Reflections on being Jewish in South Lake Tahoe: Growing up empowered by religion |

Reflections on being Jewish in South Lake Tahoe: Growing up empowered by religion

Erin Silver Piccola
Temple Bat Yam

What does it mean to grow up Jewish in South Lake Tahoe? Does it mean you feel like an outsider in an already small, isolated community? Does it mean that you are pitied for not having a tree and presents on Christmas morning? Does it mean that you grow up without a sense of religious identity? Fortunately for me, it meant none of these things, thanks in large part to Temple Bat Yam.

I was fortunate enough to grow up in this incredibly close-knit Jewish community where I always felt safe and secure in my religious identity. True, there were never many other Jewish kids in my school district, which may have been difficult at times. But I always felt that I belonged among my friends and teachers at TBY. My years of attending services and religious school made me confident and knowledgeable about the traditions and customs of Judaism. I became comfortable in my Jewish identity, and have always felt fortunate to be a part of the TBY family.

After high school, I went to the East Coast to attend Colgate University. The religious identity fostered in me by TBY gave me the ability to become an active member of Colgate’s Jewish community. By my junior year, I was the president of the Jewish union on campus. During a time when many of my contemporaries were turning away from their own religious identities, I had never felt more secure and empowered in mine. I attribute this to TBY. Unlike the experiences of many of my college cohorts, my religious upbringing was never oppressive. It was never forced upon me, and it never felt like a burden. TBY was always a positive, encouraging, and stimulating environment filled with good friends and compassionate teachers.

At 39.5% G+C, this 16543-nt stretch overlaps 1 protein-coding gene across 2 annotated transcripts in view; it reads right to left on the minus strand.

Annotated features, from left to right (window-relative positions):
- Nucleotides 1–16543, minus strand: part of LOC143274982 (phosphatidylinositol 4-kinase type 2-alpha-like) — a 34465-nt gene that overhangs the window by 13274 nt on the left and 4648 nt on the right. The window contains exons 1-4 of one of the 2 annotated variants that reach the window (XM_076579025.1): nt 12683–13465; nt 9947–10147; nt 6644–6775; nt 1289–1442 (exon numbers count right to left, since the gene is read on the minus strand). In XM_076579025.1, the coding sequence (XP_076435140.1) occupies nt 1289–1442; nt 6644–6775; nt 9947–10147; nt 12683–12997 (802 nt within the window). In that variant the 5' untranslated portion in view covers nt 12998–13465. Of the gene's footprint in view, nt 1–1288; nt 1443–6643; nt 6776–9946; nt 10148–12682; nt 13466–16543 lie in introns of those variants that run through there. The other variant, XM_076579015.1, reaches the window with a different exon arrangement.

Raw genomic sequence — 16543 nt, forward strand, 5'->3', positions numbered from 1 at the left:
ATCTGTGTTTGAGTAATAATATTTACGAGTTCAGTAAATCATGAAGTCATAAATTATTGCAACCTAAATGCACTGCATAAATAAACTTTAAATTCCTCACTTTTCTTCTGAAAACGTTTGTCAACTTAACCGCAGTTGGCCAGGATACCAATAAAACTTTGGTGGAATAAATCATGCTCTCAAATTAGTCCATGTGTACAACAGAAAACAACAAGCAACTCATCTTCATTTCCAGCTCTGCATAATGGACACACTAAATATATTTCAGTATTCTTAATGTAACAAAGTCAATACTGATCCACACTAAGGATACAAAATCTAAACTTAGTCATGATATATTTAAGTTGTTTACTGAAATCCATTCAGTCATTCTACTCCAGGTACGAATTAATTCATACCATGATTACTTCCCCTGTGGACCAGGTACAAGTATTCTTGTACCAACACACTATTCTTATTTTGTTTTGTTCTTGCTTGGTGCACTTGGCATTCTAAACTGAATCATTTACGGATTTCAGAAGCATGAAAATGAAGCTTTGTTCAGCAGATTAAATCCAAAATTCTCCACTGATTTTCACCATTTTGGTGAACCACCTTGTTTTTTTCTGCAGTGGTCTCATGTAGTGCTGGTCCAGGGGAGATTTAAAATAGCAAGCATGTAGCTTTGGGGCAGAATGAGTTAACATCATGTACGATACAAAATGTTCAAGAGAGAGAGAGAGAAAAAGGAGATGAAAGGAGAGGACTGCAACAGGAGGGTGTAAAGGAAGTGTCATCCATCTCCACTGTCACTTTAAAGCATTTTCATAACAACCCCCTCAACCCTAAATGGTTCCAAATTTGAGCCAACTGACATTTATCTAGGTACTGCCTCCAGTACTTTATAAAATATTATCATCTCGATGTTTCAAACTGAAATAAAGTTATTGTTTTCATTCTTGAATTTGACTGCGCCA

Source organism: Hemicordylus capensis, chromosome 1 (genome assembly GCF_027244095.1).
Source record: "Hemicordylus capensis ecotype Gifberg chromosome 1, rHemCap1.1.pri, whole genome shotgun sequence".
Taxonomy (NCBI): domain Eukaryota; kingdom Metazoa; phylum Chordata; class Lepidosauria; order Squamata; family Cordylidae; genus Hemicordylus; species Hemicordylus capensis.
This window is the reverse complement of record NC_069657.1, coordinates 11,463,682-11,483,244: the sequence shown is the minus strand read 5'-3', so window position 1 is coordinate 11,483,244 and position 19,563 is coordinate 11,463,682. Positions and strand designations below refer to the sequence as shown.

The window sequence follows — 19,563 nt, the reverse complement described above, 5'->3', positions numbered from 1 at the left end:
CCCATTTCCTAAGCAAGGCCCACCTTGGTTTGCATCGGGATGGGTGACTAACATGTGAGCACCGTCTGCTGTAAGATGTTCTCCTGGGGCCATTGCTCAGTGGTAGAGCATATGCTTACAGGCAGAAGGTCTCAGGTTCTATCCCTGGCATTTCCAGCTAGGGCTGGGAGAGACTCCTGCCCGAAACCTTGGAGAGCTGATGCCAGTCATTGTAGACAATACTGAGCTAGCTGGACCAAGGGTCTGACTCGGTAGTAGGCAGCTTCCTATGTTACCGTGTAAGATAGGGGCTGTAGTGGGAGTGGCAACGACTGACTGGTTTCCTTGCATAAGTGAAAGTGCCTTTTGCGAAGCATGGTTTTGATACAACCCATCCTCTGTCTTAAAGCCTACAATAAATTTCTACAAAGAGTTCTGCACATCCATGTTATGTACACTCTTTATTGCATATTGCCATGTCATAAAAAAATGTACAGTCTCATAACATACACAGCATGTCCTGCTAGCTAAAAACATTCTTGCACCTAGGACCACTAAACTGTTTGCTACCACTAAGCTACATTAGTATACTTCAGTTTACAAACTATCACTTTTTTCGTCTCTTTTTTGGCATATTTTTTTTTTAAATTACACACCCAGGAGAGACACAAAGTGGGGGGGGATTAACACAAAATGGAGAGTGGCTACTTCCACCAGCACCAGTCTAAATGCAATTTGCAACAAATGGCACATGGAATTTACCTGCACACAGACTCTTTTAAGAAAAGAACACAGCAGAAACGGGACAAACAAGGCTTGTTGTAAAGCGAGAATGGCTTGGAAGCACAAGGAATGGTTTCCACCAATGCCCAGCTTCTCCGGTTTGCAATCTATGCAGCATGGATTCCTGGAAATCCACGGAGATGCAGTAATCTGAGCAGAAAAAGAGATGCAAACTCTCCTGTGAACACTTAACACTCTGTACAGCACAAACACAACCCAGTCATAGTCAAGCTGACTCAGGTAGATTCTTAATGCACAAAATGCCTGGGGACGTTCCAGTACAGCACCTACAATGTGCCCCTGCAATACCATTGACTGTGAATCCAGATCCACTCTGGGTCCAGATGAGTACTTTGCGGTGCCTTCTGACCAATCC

Temple Bat Yam has grown by leaps and bounds over the years, and it has been a joy to watch this growth unfold. I now live in an area of Southern California that supports a much larger Jewish population than the one in South Lake Tahoe. Despite the greater Jewish presence in these larger cities, there was something about growing up in the small-but-mighty TBY family that I don’t think I will ever be able to find elsewhere. I only hope to attempt to recreate the experiences I had growing up as a member of this community for my own family, wherever life takes me.

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